When shouldn’t I try to wear my old retainer?
If you haven’t worn your retainer for several months or over a year, it could be dangerous to force it back on your teeth.
Which retainers can be repaired?
Orthodontists can repair both Hawley and permanent retainers, but not clear retainers. Repairing a permanent retainer is usually as expensive as just buying a new one. Hawley retainer repairs, on the other hand, usually cost a fraction of the initial purchase price.
Which type of retainer lasts the longest?
Permanent retainers. They can last over ten years, and sometimes even well beyond that.
I forgot to wear my retainer yesterday. Will wearing it today hurt my teeth?
Usually, one day without a retainer won’t cause large dental shifts. Just be gentle when you’re putting on your retainers and reach out to your orthodontist if you experience any discomfort.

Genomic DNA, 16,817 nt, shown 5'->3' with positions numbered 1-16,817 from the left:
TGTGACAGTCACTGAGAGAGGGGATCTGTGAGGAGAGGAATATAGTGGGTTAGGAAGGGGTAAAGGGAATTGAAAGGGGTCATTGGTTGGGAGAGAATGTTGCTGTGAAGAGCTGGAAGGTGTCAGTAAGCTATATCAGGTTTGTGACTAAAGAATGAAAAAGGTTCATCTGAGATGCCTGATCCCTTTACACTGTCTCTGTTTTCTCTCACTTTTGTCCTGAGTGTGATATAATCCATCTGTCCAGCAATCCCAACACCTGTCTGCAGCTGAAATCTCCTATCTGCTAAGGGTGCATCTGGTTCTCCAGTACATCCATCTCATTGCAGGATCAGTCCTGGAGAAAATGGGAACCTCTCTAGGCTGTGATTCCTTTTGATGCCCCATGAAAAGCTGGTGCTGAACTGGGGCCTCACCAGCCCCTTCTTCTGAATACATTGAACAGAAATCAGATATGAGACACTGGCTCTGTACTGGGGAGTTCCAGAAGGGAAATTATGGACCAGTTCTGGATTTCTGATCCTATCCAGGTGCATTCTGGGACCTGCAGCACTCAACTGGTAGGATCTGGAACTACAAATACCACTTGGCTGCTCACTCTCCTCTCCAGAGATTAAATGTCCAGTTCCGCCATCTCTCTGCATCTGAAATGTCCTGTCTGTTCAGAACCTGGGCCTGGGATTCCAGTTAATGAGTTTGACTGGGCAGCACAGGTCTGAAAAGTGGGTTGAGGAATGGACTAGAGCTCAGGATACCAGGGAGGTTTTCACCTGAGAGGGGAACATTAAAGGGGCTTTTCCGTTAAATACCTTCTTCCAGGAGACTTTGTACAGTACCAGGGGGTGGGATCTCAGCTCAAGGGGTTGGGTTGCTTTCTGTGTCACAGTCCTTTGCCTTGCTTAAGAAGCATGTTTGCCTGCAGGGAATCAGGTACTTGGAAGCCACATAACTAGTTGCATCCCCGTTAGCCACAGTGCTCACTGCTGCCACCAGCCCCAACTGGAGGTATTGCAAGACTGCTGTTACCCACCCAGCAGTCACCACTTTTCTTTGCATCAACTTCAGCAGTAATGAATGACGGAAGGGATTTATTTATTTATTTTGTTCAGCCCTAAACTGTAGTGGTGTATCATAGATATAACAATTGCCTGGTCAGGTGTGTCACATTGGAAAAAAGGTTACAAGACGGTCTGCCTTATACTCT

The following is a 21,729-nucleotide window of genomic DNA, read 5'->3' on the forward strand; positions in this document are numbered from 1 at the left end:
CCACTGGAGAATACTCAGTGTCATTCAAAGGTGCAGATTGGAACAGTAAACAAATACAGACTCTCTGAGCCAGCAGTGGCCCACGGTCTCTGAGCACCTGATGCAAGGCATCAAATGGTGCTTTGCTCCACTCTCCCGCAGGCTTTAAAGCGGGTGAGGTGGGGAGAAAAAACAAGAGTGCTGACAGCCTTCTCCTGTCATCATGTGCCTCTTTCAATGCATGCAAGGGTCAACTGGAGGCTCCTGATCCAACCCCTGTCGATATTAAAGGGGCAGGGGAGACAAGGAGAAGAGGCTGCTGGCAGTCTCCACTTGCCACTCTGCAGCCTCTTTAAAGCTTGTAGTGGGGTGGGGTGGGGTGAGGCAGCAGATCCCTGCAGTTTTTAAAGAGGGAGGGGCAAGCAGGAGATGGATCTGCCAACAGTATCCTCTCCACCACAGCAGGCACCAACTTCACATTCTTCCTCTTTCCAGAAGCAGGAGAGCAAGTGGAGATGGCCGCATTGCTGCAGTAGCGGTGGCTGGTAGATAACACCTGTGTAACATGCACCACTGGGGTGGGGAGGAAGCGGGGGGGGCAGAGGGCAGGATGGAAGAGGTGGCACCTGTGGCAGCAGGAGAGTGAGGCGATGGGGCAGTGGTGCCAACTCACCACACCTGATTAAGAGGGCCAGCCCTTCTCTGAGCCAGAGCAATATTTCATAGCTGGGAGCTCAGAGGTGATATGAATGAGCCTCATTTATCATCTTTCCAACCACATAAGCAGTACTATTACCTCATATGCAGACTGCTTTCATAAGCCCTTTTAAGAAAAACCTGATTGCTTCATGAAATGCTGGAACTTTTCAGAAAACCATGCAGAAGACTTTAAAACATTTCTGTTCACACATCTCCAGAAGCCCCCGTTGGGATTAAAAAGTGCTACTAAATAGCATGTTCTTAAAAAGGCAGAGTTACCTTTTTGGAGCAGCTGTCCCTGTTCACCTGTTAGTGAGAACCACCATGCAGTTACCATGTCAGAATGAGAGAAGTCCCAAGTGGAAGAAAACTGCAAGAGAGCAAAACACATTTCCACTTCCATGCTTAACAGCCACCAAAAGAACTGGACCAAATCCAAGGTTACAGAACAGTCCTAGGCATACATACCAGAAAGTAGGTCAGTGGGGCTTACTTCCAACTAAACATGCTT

Can I eat while wearing removable retainers?
You should remove your retainers before consuming anything other than water. Chewing can damage your retainers, plus food and drinks can stain them. Plus, trapping food particles and bacteria on the teeth can cause oral health problems.
Which retainer model is the least visible?
Permanent retainers are attached to the backs of your teeth, so they’re arguably the most discreet. Clear retainers also boast a very low profile, since they’re made of clear plastic.
Will retainers affect my speech?
They can, but only temporarily. It can take a few days to adjust to wearing any dental appliance, and retainers are no exception. Just know that the more you speak while wearing your retainers, the sooner your speech will return to normal.
Do I have to purchase retainers from my orthodontist?
You can purchase removable retainers from your orthodontist or an online retailer. Permanent retainers, on the other hand, require an in-person appointment with an orthodontist.